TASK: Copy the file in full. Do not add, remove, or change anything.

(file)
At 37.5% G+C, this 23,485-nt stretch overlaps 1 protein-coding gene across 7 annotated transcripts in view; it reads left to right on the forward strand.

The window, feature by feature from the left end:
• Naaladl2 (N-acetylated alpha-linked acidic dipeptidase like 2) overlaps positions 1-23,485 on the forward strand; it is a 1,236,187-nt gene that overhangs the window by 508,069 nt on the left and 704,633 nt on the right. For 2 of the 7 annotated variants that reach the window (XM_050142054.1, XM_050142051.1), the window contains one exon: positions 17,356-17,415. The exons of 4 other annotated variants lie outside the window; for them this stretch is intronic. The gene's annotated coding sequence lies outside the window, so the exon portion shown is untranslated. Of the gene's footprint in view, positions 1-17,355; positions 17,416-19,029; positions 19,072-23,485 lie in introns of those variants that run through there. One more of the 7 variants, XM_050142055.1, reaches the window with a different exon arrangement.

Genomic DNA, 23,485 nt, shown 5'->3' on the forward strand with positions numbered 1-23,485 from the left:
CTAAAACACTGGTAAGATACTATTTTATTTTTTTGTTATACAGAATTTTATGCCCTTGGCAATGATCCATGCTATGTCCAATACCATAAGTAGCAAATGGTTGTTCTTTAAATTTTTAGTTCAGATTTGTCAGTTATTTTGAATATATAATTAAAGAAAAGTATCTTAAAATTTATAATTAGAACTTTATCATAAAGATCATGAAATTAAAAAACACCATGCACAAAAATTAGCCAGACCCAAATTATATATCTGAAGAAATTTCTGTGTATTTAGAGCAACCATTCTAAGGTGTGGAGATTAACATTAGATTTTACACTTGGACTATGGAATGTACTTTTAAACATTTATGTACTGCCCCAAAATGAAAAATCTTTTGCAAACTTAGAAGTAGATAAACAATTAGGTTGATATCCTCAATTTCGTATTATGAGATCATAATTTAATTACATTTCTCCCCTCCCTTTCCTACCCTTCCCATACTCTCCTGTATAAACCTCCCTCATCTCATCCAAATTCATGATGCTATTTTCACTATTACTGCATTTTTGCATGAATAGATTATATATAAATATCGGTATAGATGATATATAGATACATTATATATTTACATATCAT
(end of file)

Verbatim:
At 37.5% G+C, this 23,485-nt stretch overlaps 1 protein-coding gene across 7 annotated transcripts in view; it reads left to right on the forward strand.

The window, feature by feature from the left end:
• Naaladl2 (N-acetylated alpha-linked acidic dipeptidase like 2) overlaps positions 1-23,485 on the forward strand; it is a 1,236,187-nt gene that overhangs the window by 508,069 nt on the left and 704,633 nt on the right. For 2 of the 7 annotated variants that reach the window (XM_050142054.1, XM_050142051.1), the window contains one exon: positions 17,356-17,415. The exons of 4 other annotated variants lie outside the window; for them this stretch is intronic. The gene's annotated coding sequence lies outside the window, so the exon portion shown is untranslated. Of the gene's footprint in view, positions 1-17,355; positions 17,416-19,029; positions 19,072-23,485 lie in introns of those variants that run through there. One more of the 7 variants, XM_050142055.1, reaches the window with a different exon arrangement.

Genomic DNA, 23,485 nt, shown 5'->3' on the forward strand with positions numbered 1-23,485 from the left:
CTAAAACACTGGTAAGATACTATTTTATTTTTTTGTTATACAGAATTTTATGCCCTTGGCAATGATCCATGCTATGTCCAATACCATAAGTAGCAAATGGTTGTTCTTTAAATTTTTAGTTCAGATTTGTCAGTTATTTTGAATATATAATTAAAGAAAAGTATCTTAAAATTTATAATTAGAACTTTATCATAAAGATCATGAAATTAAAAAACACCATGCACAAAAATTAGCCAGACCCAAATTATATATCTGAAGAAATTTCTGTGTATTTAGAGCAACCATTCTAAGGTGTGGAGATTAACATTAGATTTTACACTTGGACTATGGAATGTACTTTTAAACATTTATGTACTGCCCCAAAATGAAAAATCTTTTGCAAACTTAGAAGTAGATAAACAATTAGGTTGATATCCTCAATTTCGTATTATGAGATCATAATTTAATTACATTTCTCCCCTCCCTTTCCTACCCTTCCCATACTCTCCTGTATAAACCTCCCTCATCTCATCCAAATTCATGATGCTATTTTCACTATTACTGCATTTTTGCATGAATAGATTATATATAAATATCGGTATAGATGATATATAGATACATTATATATTTACATATCAT